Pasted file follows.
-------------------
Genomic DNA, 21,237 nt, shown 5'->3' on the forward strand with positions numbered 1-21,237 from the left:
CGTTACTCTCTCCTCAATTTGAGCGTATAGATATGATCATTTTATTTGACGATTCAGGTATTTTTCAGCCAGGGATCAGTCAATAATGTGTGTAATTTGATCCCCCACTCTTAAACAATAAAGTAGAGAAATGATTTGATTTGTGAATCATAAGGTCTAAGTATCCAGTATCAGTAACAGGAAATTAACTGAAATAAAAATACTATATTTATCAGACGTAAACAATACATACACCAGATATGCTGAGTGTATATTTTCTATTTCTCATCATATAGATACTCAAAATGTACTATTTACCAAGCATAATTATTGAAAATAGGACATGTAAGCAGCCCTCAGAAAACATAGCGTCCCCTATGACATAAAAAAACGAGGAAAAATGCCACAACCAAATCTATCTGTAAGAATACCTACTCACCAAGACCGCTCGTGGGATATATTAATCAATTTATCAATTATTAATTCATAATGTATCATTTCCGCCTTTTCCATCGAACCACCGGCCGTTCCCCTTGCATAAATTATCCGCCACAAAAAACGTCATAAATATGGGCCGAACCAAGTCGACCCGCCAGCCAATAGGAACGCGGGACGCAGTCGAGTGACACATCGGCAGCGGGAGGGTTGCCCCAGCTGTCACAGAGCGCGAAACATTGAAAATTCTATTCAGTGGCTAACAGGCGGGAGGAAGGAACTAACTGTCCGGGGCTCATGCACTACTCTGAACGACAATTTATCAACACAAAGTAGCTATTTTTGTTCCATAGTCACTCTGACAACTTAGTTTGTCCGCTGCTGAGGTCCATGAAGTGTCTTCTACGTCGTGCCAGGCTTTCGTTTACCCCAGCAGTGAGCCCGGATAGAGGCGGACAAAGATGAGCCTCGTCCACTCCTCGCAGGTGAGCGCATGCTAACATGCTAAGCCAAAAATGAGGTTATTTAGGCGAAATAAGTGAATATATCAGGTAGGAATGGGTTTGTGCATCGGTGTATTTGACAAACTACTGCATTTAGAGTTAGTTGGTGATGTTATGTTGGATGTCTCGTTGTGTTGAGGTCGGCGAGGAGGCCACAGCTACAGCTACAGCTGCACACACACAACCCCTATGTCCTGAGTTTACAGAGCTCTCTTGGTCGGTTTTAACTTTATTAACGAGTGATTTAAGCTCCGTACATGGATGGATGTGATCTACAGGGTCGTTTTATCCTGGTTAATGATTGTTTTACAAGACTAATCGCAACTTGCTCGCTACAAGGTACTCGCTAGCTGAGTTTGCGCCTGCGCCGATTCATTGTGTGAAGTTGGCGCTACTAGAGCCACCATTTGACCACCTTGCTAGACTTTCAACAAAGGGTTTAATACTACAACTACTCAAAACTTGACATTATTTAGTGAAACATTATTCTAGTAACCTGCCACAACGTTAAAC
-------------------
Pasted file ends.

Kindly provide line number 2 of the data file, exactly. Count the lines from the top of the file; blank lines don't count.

CGTTACTCTCTCCTCAATTTGAGCGTATAGATATGATCATTTTATTTGACGATTCAGGTATTTTTCAGCCAGGGATCAGTCAATAATGTGTGTAATTTGATCCCCCACTCTTAAACAATAAAGTAGAGAAATGATTTGATTTGTGAATCATAAGGTCTAAGTATCCAGTATCAGTAACAGGAAATTAACTGAAATAAAAATACTATATTTATCAGACGTAAACAATACATACACCAGATATGCTGAGTGTATATTTTCTATTTCTCATCATATAGATACTCAAAATGTACTATTTACCAAGCATAATTATTGAAAATAGGACATGTAAGCAGCCCTCAGAAAACATAGCGTCCCCTATGACATAAAAAAACGAGGAAAAATGCCACAACCAAATCTATCTGTAAGAATACCTACTCACCAAGACCGCTCGTGGGATATATTAATCAATTTATCAATTATTAATTCATAATGTATCATTTCCGCCTTTTCCATCGAACCACCGGCCGTTCCCCTTGCATAAATTATCCGCCACAAAAAACGTCATAAATATGGGCCGAACCAAGTCGACCCGCCAGCCAATAGGAACGCGGGACGCAGTCGAGTGACACATCGGCAGCGGGAGGGTTGCCCCAGCTGTCACAGAGCGCGAAACATTGAAAATTCTATTCAGTGGCTAACAGGCGGGAGGAAGGAACTAACTGTCCGGGGCTCATGCACTACTCTGAACGACAATTTATCAACACAAAGTAGCTATTTTTGTTCCATAGTCACTCTGACAACTTAGTTTGTCCGCTGCTGAGGTCCATGAAGTGTCTTCTACGTCGTGCCAGGCTTTCGTTTACCCCAGCAGTGAGCCCGGATAGAGGCGGACAAAGATGAGCCTCGTCCACTCCTCGCAGGTGAGCGCATGCTAACATGCTAAGCCAAAAATGAGGTTATTTAGGCGAAATAAGTGAATATATCAGGTAGGAATGGGTTTGTGCATCGGTGTATTTGACAAACTACTGCATTTAGAGTTAGTTGGTGATGTTATGTTGGATGTCTCGTTGTGTTGAGGTCGGCGAGGAGGCCACAGCTACAGCTACAGCTGCACACACACAACCCCTATGTCCTGAGTTTACAGAGCTCTCTTGGTCGGTTTTAACTTTATTAACGAGTGATTTAAGCTCCGTACATGGATGGATGTGATCTACAGGGTCGTTTTATCCTGGTTAATGATTGTTTTACAAGACTAATCGCAACTTGCTCGCTACAAGGTACTCGCTAGCTGAGTTTGCGCCTGCGCCGATTCATTGTGTGAAGTTGGCGCTACTAGAGCCACCATTTGACCACCTTGCTAGACTTTCAACAAAGGGTTTAATACTACAACTACTCAAAACTTGACATTATTTAGTGAAACATTATTCTAGTAACCTGCCACAACGTTAAAC